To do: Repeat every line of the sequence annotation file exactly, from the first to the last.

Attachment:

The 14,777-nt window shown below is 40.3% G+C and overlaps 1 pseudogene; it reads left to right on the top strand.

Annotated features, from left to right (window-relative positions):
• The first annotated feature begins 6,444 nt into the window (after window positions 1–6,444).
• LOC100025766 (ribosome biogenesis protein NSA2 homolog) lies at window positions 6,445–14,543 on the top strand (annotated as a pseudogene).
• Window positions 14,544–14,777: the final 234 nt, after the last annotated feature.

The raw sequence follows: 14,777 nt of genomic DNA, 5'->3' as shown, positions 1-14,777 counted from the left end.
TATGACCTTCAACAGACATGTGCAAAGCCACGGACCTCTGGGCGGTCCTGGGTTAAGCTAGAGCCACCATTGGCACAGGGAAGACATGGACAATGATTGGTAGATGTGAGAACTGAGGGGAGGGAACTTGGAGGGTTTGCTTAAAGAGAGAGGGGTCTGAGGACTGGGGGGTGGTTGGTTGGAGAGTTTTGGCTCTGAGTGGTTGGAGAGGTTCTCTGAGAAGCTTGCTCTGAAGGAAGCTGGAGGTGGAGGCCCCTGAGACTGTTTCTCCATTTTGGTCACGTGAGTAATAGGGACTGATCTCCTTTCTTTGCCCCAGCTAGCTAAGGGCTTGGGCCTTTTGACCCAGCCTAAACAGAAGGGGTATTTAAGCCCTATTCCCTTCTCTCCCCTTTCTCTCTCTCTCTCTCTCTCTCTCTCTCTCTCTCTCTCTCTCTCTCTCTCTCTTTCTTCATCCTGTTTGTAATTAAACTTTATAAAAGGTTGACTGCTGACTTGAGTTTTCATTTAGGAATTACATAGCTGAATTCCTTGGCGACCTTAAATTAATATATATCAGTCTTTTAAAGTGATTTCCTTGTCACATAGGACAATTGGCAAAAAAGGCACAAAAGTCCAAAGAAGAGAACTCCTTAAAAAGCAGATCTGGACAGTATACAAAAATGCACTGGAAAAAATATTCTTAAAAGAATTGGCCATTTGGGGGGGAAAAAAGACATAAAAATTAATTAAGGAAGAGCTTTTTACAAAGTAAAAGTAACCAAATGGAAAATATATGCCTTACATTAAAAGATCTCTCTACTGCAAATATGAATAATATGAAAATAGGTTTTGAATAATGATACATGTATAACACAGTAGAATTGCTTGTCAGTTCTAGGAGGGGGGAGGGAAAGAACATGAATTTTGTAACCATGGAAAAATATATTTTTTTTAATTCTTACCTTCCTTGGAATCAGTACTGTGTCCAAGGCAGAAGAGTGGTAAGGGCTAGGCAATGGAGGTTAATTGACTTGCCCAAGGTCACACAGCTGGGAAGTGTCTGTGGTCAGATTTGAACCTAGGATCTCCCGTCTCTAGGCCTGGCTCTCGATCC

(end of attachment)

The 14,777-nt window shown below is 40.3% G+C and overlaps 1 pseudogene; it reads left to right on the top strand.

Annotated features, from left to right (window-relative positions):
• The first annotated feature begins 6,444 nt into the window (after window positions 1–6,444).
• LOC100025766 (ribosome biogenesis protein NSA2 homolog) lies at window positions 6,445–14,543 on the top strand (annotated as a pseudogene).
• Window positions 14,544–14,777: the final 234 nt, after the last annotated feature.

The raw sequence follows: 14,777 nt of genomic DNA, 5'->3' as shown, positions 1-14,777 counted from the left end.
TATGACCTTCAACAGACATGTGCAAAGCCACGGACCTCTGGGCGGTCCTGGGTTAAGCTAGAGCCACCATTGGCACAGGGAAGACATGGACAATGATTGGTAGATGTGAGAACTGAGGGGAGGGAACTTGGAGGGTTTGCTTAAAGAGAGAGGGGTCTGAGGACTGGGGGGTGGTTGGTTGGAGAGTTTTGGCTCTGAGTGGTTGGAGAGGTTCTCTGAGAAGCTTGCTCTGAAGGAAGCTGGAGGTGGAGGCCCCTGAGACTGTTTCTCCATTTTGGTCACGTGAGTAATAGGGACTGATCTCCTTTCTTTGCCCCAGCTAGCTAAGGGCTTGGGCCTTTTGACCCAGCCTAAACAGAAGGGGTATTTAAGCCCTATTCCCTTCTCTCCCCTTTCTCTCTCTCTCTCTCTCTCTCTCTCTCTCTCTCTCTCTCTCTCTCTCTCTCTTTCTTCATCCTGTTTGTAATTAAACTTTATAAAAGGTTGACTGCTGACTTGAGTTTTCATTTAGGAATTACATAGCTGAATTCCTTGGCGACCTTAAATTAATATATATCAGTCTTTTAAAGTGATTTCCTTGTCACATAGGACAATTGGCAAAAAAGGCACAAAAGTCCAAAGAAGAGAACTCCTTAAAAAGCAGATCTGGACAGTATACAAAAATGCACTGGAAAAAATATTCTTAAAAGAATTGGCCATTTGGGGGGGAAAAAAGACATAAAAATTAATTAAGGAAGAGCTTTTTACAAAGTAAAAGTAACCAAATGGAAAATATATGCCTTACATTAAAAGATCTCTCTACTGCAAATATGAATAATATGAAAATAGGTTTTGAATAATGATACATGTATAACACAGTAGAATTGCTTGTCAGTTCTAGGAGGGGGGAGGGAAAGAACATGAATTTTGTAACCATGGAAAAATATATTTTTTTTAATTCTTACCTTCCTTGGAATCAGTACTGTGTCCAAGGCAGAAGAGTGGTAAGGGCTAGGCAATGGAGGTTAATTGACTTGCCCAAGGTCACACAGCTGGGAAGTGTCTGTGGTCAGATTTGAACCTAGGATCTCCCGTCTCTAGGCCTGGCTCTCGATCC